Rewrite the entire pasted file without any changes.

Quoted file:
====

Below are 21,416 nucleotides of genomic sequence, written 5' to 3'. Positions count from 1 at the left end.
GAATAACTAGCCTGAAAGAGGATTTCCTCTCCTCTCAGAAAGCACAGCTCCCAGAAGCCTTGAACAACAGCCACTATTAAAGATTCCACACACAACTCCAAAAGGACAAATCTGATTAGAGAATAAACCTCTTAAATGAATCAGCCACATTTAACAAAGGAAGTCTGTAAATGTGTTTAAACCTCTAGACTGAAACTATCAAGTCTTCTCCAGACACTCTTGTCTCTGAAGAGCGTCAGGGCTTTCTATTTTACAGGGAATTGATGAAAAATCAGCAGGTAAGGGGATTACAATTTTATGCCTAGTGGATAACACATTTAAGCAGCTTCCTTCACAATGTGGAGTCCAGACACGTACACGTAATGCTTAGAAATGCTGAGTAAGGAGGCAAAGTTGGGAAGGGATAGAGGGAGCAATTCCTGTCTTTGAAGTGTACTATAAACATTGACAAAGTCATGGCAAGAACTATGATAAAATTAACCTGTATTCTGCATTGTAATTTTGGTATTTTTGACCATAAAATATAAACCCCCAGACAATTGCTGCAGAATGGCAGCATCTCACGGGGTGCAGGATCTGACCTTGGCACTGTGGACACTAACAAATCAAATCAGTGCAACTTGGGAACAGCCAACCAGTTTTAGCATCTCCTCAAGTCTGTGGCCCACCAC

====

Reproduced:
Below are 21,416 nucleotides of genomic sequence, written 5' to 3'. Positions count from 1 at the left end.
GAATAACTAGCCTGAAAGAGGATTTCCTCTCCTCTCAGAAAGCACAGCTCCCAGAAGCCTTGAACAACAGCCACTATTAAAGATTCCACACACAACTCCAAAAGGACAAATCTGATTAGAGAATAAACCTCTTAAATGAATCAGCCACATTTAACAAAGGAAGTCTGTAAATGTGTTTAAACCTCTAGACTGAAACTATCAAGTCTTCTCCAGACACTCTTGTCTCTGAAGAGCGTCAGGGCTTTCTATTTTACAGGGAATTGATGAAAAATCAGCAGGTAAGGGGATTACAATTTTATGCCTAGTGGATAACACATTTAAGCAGCTTCCTTCACAATGTGGAGTCCAGACACGTACACGTAATGCTTAGAAATGCTGAGTAAGGAGGCAAAGTTGGGAAGGGATAGAGGGAGCAATTCCTGTCTTTGAAGTGTACTATAAACATTGACAAAGTCATGGCAAGAACTATGATAAAATTAACCTGTATTCTGCATTGTAATTTTGGTATTTTTGACCATAAAATATAAACCCCCAGACAATTGCTGCAGAATGGCAGCATCTCACGGGGTGCAGGATCTGACCTTGGCACTGTGGACACTAACAAATCAAATCAGTGCAACTTGGGAACAGCCAACCAGTTTTAGCATCTCCTCAAGTCTGTGGCCCACCAC